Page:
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Androvett Blog

by Kaitlyn Piazza at 12:00:00 pm

The baseball world has been buzzing about the federal investigation into whether St. Louis Cardinals employees illegally gained access to a Houston Astros' database containing proprietary information on players. Last week, the Cardinals fired the team's scouting director, although he denies wrongdoing. CNN has reported that federal investigators are recommending charges against at least one St. Louis employee. "Data security is an FBI priority, so this investigation is not surprising if there is any evidence of illegal access," says Houston's Sheryl A. Falk of Winston & Strawn LLP, who has handled data breach investigations and theft of trade secrets litigation.

  • Writes The New York Times: Investigators have uncovered evidence that Cardinals employees broke into a network of the Astros that housed special databases the team had built, law enforcement officials said. Internal discussions about trades, proprietary statistics and scouting reports were compromised, said the officials, who were not authorized to discuss a continuing investigation. The officials did not say which employees were the focus of the investigation or whether the team’s highest-ranking officials were aware of the hacking or authorized it. The investigation is being led by the F.B.I.’s Houston field office and has progressed to the point that subpoenas have been served on the Cardinals and Major League Baseball for electronic correspondence.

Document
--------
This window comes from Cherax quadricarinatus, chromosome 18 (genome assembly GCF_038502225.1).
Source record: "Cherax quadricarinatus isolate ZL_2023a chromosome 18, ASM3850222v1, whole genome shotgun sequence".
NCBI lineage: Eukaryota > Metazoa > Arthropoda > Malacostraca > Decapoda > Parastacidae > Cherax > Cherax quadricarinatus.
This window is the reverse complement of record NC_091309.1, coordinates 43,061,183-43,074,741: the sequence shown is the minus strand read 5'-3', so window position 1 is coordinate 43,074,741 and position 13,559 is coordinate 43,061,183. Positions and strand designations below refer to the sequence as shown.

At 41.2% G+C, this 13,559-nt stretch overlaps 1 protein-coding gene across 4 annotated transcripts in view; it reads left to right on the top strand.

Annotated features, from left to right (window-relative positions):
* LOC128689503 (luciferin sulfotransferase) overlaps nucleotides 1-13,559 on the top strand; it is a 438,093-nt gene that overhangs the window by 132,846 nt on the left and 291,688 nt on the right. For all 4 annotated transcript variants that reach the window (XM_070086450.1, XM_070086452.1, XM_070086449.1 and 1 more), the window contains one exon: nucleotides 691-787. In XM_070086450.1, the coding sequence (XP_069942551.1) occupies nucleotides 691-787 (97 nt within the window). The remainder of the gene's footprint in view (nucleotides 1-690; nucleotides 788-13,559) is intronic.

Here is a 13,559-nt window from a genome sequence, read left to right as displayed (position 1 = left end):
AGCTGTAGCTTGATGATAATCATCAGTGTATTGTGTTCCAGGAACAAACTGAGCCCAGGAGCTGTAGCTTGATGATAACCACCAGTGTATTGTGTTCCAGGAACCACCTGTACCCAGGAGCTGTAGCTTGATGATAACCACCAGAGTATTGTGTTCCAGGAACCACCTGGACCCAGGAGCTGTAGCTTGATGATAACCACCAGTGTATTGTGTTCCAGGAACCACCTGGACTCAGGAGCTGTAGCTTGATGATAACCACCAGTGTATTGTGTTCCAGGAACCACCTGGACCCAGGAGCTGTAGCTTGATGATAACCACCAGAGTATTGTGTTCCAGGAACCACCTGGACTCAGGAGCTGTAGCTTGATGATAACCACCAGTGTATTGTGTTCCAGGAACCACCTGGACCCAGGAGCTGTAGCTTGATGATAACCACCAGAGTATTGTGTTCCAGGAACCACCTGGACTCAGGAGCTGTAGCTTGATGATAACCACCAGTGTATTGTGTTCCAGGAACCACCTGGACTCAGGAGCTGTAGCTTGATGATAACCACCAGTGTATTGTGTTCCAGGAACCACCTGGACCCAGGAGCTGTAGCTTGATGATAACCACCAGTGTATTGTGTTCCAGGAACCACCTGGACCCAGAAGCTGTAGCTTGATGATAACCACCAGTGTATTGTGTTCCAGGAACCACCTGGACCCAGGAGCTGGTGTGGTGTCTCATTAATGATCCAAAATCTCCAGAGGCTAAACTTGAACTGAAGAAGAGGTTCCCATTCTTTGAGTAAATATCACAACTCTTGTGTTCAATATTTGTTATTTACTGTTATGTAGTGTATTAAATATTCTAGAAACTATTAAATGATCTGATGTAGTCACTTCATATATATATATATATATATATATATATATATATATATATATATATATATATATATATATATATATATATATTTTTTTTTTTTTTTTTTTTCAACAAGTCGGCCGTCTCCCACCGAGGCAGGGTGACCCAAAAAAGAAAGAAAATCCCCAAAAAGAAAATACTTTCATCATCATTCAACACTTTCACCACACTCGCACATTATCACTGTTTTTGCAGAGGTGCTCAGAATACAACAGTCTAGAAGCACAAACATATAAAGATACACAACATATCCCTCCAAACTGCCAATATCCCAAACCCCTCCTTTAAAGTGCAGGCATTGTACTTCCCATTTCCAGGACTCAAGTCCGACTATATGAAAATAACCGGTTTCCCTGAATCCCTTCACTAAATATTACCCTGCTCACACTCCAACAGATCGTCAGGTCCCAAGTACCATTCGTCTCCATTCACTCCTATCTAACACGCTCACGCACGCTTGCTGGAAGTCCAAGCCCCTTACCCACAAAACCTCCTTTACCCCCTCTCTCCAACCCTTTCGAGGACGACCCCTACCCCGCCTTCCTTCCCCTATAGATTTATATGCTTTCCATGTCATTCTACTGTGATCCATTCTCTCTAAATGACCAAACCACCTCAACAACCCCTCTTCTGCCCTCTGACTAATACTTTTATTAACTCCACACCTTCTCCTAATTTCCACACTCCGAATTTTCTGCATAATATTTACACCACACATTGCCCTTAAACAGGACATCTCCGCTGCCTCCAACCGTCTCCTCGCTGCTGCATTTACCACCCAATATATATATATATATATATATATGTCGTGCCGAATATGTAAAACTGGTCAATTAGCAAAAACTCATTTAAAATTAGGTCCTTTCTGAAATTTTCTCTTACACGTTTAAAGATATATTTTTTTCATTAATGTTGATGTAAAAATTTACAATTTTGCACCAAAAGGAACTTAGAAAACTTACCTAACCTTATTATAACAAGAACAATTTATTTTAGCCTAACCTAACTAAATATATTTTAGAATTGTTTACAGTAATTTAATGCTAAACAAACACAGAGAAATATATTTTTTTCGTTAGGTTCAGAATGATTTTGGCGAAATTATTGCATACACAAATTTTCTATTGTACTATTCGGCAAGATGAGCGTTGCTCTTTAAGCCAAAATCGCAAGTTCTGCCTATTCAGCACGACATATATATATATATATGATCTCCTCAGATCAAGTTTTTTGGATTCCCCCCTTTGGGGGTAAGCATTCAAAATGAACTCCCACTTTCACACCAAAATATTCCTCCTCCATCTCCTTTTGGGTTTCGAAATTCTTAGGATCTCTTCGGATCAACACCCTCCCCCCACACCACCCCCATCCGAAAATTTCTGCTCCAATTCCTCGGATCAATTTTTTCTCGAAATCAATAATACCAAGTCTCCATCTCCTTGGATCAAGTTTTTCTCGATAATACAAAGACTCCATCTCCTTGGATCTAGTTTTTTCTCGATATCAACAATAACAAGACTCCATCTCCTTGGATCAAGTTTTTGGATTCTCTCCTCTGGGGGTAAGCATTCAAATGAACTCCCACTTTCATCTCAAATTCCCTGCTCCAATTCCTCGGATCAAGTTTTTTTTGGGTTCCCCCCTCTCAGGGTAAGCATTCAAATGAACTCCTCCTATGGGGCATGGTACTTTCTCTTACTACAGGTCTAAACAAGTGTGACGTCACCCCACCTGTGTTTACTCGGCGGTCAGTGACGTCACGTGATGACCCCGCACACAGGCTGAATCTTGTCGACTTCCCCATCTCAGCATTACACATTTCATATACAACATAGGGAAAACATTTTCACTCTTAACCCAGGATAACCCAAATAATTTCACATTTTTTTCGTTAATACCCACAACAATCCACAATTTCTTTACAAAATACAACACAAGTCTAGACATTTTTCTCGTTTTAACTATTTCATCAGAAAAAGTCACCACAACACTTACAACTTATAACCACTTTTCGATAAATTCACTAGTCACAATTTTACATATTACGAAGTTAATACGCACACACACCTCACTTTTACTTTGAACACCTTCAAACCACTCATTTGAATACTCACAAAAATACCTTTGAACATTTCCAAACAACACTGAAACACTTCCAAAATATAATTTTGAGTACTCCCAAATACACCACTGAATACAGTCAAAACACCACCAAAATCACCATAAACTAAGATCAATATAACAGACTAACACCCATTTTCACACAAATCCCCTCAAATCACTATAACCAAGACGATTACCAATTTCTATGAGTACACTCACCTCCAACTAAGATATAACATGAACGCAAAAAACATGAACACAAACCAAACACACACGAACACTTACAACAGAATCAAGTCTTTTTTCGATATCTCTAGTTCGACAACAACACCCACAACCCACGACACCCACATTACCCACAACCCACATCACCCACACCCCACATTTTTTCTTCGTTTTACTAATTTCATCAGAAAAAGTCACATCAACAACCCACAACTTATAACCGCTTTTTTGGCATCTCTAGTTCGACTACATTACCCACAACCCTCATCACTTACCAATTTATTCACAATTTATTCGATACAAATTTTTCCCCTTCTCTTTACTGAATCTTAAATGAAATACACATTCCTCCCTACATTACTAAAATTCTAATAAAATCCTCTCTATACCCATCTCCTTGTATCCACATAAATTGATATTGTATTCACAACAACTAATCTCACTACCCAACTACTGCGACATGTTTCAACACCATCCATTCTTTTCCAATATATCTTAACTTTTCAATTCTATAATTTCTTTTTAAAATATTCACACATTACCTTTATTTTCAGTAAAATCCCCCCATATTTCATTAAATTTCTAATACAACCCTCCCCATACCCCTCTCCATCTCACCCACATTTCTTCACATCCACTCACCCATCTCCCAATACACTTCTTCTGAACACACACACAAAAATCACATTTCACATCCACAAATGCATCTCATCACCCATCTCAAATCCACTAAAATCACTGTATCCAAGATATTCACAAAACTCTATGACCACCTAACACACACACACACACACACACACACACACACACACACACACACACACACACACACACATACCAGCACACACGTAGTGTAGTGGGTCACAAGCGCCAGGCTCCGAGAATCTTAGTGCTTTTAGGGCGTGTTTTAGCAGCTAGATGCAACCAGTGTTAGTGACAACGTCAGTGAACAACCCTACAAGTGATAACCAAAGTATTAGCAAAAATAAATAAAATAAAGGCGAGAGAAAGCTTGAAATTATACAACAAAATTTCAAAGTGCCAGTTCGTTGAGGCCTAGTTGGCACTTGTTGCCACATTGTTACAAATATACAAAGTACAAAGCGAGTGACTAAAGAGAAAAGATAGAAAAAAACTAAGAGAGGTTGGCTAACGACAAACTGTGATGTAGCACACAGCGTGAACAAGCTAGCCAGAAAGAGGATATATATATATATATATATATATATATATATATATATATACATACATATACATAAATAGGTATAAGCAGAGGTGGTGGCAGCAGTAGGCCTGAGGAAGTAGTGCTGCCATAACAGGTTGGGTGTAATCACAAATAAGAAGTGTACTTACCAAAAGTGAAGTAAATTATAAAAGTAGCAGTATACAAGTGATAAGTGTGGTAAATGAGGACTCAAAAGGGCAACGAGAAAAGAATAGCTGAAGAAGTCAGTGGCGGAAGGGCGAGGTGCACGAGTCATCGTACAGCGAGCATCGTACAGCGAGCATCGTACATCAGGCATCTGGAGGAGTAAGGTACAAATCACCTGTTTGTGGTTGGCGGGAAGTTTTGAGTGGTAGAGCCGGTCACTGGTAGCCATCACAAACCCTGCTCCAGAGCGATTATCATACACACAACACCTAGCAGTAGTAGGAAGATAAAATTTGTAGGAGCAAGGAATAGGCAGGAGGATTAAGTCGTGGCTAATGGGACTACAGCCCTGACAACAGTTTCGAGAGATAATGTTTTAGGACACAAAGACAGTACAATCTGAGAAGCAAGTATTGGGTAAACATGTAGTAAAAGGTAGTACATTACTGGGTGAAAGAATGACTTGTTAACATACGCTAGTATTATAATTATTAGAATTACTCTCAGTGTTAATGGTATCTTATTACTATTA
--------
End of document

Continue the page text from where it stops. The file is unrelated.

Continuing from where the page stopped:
• Writes Fox Sports: ST. LOUIS -- High-level executives of the St. Louis Cardinals were not involved in the hacking of the Houston Astros' player personnel database, an attorney hired by the team said Wednesday, citing an internal review.
  • Writes American Lawyer: On the cleated heels of Deflategate and soccer's global corruption crisis, the scandal-prone pro sports community is in need of legal advice yet again—this time related to alleged Major League foul play involving the St. Louis Cardinals. The New York Times reported Tuesday that the Federal Bureau of Investigation is probing Cardinals personnel for allegedly hacking into Houston Astros databases that house team strategies, including information on scouting and trades.

"Hacking into the Astros database suggests a violation of the Computer Fraud and Abuse Act, which could mean a fine and/or imprisonment of up to five years. A civil suit also is a possibility." Falk says it is more common for a company to suffer a cyberattack "from a malicious insider, such as a former employee - someone with a grudge or someone leaving to join a competitor. So it's important to have monitoring systems that can spot suspicious computer access right away."